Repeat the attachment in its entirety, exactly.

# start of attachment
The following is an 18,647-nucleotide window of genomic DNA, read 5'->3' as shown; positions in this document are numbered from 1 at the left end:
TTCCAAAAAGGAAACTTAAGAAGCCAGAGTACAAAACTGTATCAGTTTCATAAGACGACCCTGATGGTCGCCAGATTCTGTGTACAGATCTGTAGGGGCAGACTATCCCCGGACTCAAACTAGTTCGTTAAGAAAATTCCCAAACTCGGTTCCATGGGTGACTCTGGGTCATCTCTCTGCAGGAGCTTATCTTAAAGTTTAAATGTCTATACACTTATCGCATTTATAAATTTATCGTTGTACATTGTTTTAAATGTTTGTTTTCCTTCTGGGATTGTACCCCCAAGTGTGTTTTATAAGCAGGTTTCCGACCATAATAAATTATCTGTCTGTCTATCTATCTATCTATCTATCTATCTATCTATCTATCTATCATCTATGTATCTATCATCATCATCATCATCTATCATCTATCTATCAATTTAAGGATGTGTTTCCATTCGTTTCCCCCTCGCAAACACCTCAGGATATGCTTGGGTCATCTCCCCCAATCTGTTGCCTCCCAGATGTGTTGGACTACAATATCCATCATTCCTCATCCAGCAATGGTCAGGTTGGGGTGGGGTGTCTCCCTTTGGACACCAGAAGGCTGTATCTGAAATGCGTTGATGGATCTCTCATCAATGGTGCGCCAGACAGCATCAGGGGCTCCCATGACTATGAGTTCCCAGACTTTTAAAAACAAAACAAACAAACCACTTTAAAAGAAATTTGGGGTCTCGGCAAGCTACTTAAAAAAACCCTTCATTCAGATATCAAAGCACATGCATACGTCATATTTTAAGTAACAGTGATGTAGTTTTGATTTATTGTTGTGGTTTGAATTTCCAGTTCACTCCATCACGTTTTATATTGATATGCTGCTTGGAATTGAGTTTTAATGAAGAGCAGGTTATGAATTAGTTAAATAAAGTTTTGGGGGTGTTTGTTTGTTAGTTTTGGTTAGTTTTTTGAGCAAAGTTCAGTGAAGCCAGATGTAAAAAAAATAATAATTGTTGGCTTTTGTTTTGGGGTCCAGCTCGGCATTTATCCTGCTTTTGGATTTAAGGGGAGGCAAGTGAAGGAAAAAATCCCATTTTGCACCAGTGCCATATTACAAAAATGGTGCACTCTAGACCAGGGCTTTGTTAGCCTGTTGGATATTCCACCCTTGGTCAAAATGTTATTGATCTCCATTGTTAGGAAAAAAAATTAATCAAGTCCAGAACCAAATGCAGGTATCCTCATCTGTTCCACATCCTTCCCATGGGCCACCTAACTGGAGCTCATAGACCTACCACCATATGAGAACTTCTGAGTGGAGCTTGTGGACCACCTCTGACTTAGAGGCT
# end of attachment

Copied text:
The following is an 18,647-nucleotide window of genomic DNA, read 5'->3' as shown; positions in this document are numbered from 1 at the left end:
TTCCAAAAAGGAAACTTAAGAAGCCAGAGTACAAAACTGTATCAGTTTCATAAGACGACCCTGATGGTCGCCAGATTCTGTGTACAGATCTGTAGGGGCAGACTATCCCCGGACTCAAACTAGTTCGTTAAGAAAATTCCCAAACTCGGTTCCATGGGTGACTCTGGGTCATCTCTCTGCAGGAGCTTATCTTAAAGTTTAAATGTCTATACACTTATCGCATTTATAAATTTATCGTTGTACATTGTTTTAAATGTTTGTTTTCCTTCTGGGATTGTACCCCCAAGTGTGTTTTATAAGCAGGTTTCCGACCATAATAAATTATCTGTCTGTCTATCTATCTATCTATCTATCTATCTATCTATCTATCTATCATCTATGTATCTATCATCATCATCATCATCTATCATCTATCTATCAATTTAAGGATGTGTTTCCATTCGTTTCCCCCTCGCAAACACCTCAGGATATGCTTGGGTCATCTCCCCCAATCTGTTGCCTCCCAGATGTGTTGGACTACAATATCCATCATTCCTCATCCAGCAATGGTCAGGTTGGGGTGGGGTGTCTCCCTTTGGACACCAGAAGGCTGTATCTGAAATGCGTTGATGGATCTCTCATCAATGGTGCGCCAGACAGCATCAGGGGCTCCCATGACTATGAGTTCCCAGACTTTTAAAAACAAAACAAACAAACCACTTTAAAAGAAATTTGGGGTCTCGGCAAGCTACTTAAAAAAACCCTTCATTCAGATATCAAAGCACATGCATACGTCATATTTTAAGTAACAGTGATGTAGTTTTGATTTATTGTTGTGGTTTGAATTTCCAGTTCACTCCATCACGTTTTATATTGATATGCTGCTTGGAATTGAGTTTTAATGAAGAGCAGGTTATGAATTAGTTAAATAAAGTTTTGGGGGTGTTTGTTTGTTAGTTTTGGTTAGTTTTTTGAGCAAAGTTCAGTGAAGCCAGATGTAAAAAAAATAATAATTGTTGGCTTTTGTTTTGGGGTCCAGCTCGGCATTTATCCTGCTTTTGGATTTAAGGGGAGGCAAGTGAAGGAAAAAATCCCATTTTGCACCAGTGCCATATTACAAAAATGGTGCACTCTAGACCAGGGCTTTGTTAGCCTGTTGGATATTCCACCCTTGGTCAAAATGTTATTGATCTCCATTGTTAGGAAAAAAAATTAATCAAGTCCAGAACCAAATGCAGGTATCCTCATCTGTTCCACATCCTTCCCATGGGCCACCTAACTGGAGCTCATAGACCTACCACCATATGAGAACTTCTGAGTGGAGCTTGTGGACCACCTCTGACTTAGAGGCT